Friday, June 24, 2011

The Perry Predicament

Love him or hate him, the entire Republican presidential primary may be on the verge of transformation with the entry of Governor Rick Perry.  There is non-stop speculation, rumor, and opinion on a Perry candidacy from folks all over the country.  It appears that Perry’s impeccable sense of timing is about to propel him into the race for the White House.  The word that immediately springs to mind? “Winning.”  And not in a Charlie-Sheen-sarcastic way.  He has never lost an election.  Perry is luckier than a Leprechaun with a four-leaf clover.  Or God is watching over him.   Either way, Rick Perry is one charmed politician.

Republicans who do not live in Texas view Perry as a conservative savior who can defeat President Obama.  It is possible that he could.  Rick Perry is a wildly successful politician.  And the absolute priority of the Republican Party has got to be the nomination of a winning candidate.  As a conservative in Texas who has watched Governor Perry for many years, it is almost amusing to hear the Democrats characterize Perry has a far-right conservative.  You see, the reason that some conservatives could not support Perry for reelection in 2010 was because he was not conservative enough.  Yes, that’s right.  After all, this is Texas.  And what bothers Texas conservatives is that Perry’s actions do not always match his rhetoric.  (I know, that is a laughable statement to make about a politician.)  Perry’s willingness and ability to promise one thing to one group and another to the next may be the reason why Perry would be the best presidential nominee.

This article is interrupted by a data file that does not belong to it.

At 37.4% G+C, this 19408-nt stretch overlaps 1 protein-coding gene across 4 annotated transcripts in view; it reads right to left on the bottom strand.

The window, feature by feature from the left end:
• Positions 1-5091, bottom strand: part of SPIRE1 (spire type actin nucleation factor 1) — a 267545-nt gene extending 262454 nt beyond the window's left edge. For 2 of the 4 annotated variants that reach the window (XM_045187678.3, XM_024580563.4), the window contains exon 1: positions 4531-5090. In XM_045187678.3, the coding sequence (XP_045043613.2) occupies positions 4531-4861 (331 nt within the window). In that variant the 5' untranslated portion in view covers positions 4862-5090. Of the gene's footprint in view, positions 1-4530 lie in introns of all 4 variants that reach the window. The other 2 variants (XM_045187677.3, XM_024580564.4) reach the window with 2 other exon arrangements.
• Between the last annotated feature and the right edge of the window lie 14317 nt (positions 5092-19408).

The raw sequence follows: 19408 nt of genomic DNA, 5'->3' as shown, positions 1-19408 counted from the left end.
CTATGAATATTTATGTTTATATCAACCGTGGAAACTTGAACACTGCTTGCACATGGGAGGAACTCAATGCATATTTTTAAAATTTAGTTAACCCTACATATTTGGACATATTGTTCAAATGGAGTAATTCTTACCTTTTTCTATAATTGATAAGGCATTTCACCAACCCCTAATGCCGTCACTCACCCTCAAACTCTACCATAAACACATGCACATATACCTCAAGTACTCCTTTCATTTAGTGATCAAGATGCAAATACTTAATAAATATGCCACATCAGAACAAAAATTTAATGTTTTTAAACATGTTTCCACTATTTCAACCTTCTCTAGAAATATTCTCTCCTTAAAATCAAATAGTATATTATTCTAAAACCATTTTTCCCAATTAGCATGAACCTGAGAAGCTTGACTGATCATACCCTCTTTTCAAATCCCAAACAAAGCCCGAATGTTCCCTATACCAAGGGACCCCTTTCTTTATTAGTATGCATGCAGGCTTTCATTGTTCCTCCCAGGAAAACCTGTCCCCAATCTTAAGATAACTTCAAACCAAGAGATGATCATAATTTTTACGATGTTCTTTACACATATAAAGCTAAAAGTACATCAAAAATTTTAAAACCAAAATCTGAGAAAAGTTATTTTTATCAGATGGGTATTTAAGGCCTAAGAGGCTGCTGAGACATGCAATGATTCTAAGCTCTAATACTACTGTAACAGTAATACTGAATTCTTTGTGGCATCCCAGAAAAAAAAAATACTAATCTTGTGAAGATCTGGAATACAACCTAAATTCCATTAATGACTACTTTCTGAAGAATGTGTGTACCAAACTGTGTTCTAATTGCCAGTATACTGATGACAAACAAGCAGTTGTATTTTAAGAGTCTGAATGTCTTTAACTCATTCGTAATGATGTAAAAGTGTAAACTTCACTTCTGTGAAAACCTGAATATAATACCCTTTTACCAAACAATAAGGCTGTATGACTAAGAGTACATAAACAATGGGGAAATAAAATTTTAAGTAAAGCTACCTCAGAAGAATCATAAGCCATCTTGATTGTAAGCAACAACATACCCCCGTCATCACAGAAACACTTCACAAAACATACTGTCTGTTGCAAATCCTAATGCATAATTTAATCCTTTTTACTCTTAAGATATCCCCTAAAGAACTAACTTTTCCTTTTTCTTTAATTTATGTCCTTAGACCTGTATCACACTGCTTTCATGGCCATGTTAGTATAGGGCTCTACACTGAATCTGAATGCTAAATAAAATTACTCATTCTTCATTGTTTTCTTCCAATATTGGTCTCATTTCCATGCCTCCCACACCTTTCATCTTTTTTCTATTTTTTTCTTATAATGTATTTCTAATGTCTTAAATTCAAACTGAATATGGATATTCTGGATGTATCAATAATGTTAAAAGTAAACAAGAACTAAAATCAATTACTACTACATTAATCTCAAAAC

Perry is an amazingly adept candidate.  There are moments, especially when he bemoans the Federal government's attempts to mess with Texas, that he is inspiring.  When it comes to campaigning, there is no one better.  He looks great on television and he’s charismatic in person.  He delivers a captivating speech.  And he has a knack for saying what his audience wants to hear.   Would he be able to get away with that on the national stage?  Well, our President has certainly done that.  Maybe Obama has met his match in Perry.

Rick Perry is not a liberal, by any means.  But the fact that he endorsed Rudy Giuliani, a pro-choice candidate, for President in ’08; the fact that he was a Democrat until 1989; and the fact that he once chaired Al Gore’s 1988 presidential campaign in Texas tells us that he is no hard-core conservative.  Perry’s support and signing of the margins tax on businesses in Texas, and his refusal to support a border fence, have also been a problem for conservatives.  Then there’s the Gardasil vaccine debacle.

When it comes to running for President, however, these things may be advantages.  He has the ability, almost Clintonesque, to finesse these issues.  Independents probably don’t care, and we need independents in order to win the election.  Perry’s pro-life credentials are solid, despite the Giuliani endorsement.  And this is huge:  Texas leads the country in job creation.  His policies are popular and resonate with the TEA party when it comes to states’ rights and opposition to intrusive federal regulations.  Those issues matter to swing voters.  He is definitely more conservative than Mitt Romney and Jon Huntsman.

So…Governor Rick Perry may be the right presidential candidate at the right time.  Perfect, he’s not, but neither is anyone else.  It is really not up to Texans, other than the fundraisers and consultants, to propel Perry through the primary.  Those of you in Iowa, New Hampshire, South Carolina, Nevada, what do you think?  Perry for President?  For some of us here in Texas, this is a perplexing predicament, indeed.

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